If you are just starting your new hobby of knitting or crocheting, you have likely walked down the yarn aisle of an arts and crafts store and felt completely overwhelmed. With so many different types of yarns available, your head may have been swimming!
Should you choose acrylic yarn or wool yarn? What do “worsted weight” yarn and “fingering weight” yarn mean? How do you know what size crochet hook to use with the yarn you choose? Let us explain some of the basics of yarn types, fibers, and weights so you can start your crocheting or knitting journey with confidence.
Different Types of Yarn Fiber
The first thing you need to understand about different types of yarn is that they are made of different fibers, which can be broken down into two main categories: natural or synthetic fibers. Natural fibers come from animal products (such as sheep, alpacas, or silk from silkworms) or are derived from plants (such as cotton or bamboo). Synthetic fibers are made from various plastics such as acrylic, polyester, rayon, or nylon.
In addition, there are blended yarns that include both natural and synthetic fibers, such as an acrylic and cotton or wool blend. When you are crocheting or knitting a project, it is important to choose the right kind of yarn — for instance, you should not choose acrylic yarn for a potholder since the synthetic fiber will melt when it comes in contact with heat. For that project, you should choose 100 percent cotton yarn , or a linen/cotton blend that can withstand exposure to heat.
Main Yarn Fiber Types:
- Wool yarn from sheep (wool may come from different breeds of sheep, such as Merino, Blue-Faced Leicester, Peruvian Highland, etc.
- Other wool-producing animals :Alpaca, Llama, Camel, Yak, Goat (cashmere or mohair), Rabbit (angora)
- Plant-based yarns such as bamboo, linen, hemp, Cotton yarn or thread, tencel
- Synthetic yarns including acrylic, polyester and nylon.
- Yarn blends
What Yarn Fiber Type Should I Use?
If you are a beginner crocheter or knitter, the three best fiber choices to use are wool yarn, cotton yarn, and wool/acrylic yarn.
Yarn from wool-producing animals is great for practicing your stitches, as it is resilient and forgiving of mistakes (memory), it is also anti-bacterial, anti-flammable, and insulating, but some people have wool allergies.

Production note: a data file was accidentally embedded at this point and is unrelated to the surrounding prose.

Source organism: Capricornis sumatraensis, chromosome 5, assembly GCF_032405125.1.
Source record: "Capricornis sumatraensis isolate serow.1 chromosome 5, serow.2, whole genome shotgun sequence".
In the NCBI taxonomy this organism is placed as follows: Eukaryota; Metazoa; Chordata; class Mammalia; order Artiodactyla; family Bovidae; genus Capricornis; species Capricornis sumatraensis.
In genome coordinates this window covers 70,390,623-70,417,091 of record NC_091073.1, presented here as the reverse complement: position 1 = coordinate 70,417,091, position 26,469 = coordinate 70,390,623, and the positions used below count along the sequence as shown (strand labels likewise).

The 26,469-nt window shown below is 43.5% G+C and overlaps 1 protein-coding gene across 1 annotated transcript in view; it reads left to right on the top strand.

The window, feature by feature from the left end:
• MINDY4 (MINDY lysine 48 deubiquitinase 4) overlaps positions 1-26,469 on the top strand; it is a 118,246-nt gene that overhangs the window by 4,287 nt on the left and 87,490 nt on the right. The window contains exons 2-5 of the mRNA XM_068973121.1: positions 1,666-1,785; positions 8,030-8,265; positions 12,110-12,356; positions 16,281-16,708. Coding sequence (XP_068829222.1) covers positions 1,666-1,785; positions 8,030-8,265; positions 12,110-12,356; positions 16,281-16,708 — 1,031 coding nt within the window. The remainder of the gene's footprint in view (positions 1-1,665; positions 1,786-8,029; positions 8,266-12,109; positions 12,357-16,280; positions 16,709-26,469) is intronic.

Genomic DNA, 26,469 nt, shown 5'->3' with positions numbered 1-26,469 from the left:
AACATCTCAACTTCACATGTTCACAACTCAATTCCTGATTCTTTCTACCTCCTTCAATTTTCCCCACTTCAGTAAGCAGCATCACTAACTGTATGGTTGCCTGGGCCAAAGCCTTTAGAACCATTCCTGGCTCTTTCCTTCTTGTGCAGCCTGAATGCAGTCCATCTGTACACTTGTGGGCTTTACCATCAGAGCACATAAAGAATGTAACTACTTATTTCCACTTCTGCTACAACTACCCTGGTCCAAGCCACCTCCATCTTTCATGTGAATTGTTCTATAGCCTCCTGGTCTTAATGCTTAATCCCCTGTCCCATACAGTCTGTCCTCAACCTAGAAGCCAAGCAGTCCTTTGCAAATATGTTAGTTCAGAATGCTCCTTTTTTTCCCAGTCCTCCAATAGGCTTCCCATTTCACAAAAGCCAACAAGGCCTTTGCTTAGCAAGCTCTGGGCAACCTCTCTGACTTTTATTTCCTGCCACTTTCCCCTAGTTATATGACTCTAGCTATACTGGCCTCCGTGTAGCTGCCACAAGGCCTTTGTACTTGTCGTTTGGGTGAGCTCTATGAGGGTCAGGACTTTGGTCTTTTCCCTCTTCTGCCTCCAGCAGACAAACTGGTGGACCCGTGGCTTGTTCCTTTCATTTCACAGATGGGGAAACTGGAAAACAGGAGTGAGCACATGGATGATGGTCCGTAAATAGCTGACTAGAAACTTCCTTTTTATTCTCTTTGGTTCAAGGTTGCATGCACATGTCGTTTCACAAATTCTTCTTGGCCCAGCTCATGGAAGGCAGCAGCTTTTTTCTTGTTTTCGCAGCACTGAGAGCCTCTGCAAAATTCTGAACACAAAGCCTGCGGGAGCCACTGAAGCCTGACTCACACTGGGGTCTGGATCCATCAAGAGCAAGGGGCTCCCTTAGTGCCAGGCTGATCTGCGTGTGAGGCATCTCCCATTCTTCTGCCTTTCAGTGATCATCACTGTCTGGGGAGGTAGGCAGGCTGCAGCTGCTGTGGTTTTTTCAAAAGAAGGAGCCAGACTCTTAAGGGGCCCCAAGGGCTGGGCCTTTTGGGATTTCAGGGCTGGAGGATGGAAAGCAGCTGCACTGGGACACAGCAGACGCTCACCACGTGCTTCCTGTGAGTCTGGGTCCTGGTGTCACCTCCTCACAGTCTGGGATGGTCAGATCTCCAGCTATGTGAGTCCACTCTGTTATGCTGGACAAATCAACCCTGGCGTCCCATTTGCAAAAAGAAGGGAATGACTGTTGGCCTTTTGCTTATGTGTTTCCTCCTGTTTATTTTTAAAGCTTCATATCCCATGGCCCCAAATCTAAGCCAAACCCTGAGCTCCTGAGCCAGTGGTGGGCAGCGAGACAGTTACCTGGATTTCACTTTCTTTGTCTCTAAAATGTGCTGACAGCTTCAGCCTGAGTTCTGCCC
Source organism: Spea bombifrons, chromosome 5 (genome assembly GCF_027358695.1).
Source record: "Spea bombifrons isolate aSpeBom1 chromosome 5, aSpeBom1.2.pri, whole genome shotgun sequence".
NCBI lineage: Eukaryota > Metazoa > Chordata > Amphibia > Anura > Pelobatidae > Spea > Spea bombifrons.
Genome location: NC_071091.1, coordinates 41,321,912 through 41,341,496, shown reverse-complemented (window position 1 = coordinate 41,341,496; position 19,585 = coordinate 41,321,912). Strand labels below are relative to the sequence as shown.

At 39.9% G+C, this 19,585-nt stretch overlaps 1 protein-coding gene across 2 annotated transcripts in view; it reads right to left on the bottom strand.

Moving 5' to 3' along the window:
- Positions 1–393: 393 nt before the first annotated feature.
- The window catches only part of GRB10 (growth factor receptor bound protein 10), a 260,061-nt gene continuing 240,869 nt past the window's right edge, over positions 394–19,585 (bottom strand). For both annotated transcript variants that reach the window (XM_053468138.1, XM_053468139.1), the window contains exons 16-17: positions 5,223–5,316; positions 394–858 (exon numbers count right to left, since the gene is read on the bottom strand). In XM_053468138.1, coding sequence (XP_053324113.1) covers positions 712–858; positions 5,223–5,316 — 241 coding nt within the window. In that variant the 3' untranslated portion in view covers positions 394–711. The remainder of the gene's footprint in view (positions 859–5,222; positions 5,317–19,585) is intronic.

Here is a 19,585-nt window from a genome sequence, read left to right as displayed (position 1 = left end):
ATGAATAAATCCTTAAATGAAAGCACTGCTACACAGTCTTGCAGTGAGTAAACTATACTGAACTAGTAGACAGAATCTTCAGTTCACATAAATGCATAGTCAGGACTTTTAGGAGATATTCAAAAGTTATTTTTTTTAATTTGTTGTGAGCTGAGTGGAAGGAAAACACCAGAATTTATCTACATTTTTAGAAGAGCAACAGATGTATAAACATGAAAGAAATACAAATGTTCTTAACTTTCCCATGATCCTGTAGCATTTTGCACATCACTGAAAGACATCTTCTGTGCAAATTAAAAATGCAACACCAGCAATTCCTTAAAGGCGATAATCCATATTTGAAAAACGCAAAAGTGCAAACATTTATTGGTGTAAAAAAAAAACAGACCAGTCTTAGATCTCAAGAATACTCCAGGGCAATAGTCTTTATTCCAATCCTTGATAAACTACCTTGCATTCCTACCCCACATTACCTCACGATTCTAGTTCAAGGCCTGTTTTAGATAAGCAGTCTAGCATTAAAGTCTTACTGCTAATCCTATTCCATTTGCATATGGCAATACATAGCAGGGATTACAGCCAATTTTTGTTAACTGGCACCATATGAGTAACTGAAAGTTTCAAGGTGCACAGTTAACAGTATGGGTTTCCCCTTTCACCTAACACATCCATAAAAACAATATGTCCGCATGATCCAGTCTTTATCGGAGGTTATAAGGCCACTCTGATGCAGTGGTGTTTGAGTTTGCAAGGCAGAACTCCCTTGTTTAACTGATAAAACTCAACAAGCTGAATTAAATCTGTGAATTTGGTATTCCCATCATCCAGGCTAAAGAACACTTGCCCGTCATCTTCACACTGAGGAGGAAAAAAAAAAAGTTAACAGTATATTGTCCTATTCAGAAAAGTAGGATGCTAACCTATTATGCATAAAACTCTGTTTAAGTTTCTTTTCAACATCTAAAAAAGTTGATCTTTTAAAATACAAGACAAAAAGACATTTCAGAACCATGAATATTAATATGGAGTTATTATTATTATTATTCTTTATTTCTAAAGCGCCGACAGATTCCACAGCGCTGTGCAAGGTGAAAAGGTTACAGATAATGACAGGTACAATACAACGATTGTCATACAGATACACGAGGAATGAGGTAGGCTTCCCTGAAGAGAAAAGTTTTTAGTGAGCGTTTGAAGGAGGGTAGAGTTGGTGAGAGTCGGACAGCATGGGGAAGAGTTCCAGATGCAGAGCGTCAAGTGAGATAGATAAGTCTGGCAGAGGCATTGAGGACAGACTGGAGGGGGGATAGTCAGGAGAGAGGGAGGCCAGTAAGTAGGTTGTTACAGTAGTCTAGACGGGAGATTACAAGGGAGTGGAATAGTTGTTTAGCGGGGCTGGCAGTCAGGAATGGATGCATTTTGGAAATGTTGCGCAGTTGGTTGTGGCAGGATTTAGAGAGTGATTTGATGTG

Cotton yarn is an inelastic fiber, which can be more challenging to work with, but it is great for a project that needs to hold its shape (and it’s lighter than wool). It also is antiflammable.
Acrylic yarn is a popular and affordable fiber choice, but not only can it be challenging to work with, it is also a synthetic that does not insulate, and melts under high heats. It is actually a poor choice for babies or blankets, although it is widely used because of the low cost, bright color choices, and washability.
What Are the Different Yarn Weights?
The yarn weight refers to the yarn’s thickness. The weight of the yarn will determine how and when you should typically use the type of yarn.
You will sometimes to be able to find the yarn’s weight on its label, numbered from 1-7 (from thinnest to thickest), or by the recommended needle sizes. The best yarn for beginners to use is worsted weight yarn, which is often labeled as weight #4, as this is an easy-to-work-with, medium-weight yarn. Other good yarns for beginners would be a “3” DK weight yarn or a “5” bulky weight yarn.
Be sure to use the correct crochet hook or knitting needle size recommended for the yarn weight that you choose. The recommended crochet hook and knitting needle size will typically be listed on the yarn’s label. For instance, it is recommended to use a 5.5-6.5mm crochet hook or size 7-9 (US) knitting needles with worsted weight yarn.
Get Started Crocheting or Knitting
Equipped with this helpful knowledge of yarn types and weights, you are one step closer to becoming well-versed in the needle arts of crocheting and knitting. As you find yourself looking for crochet and knitting supplies, be sure to check out our online inventory at Apples to Oranges. Happy stitching!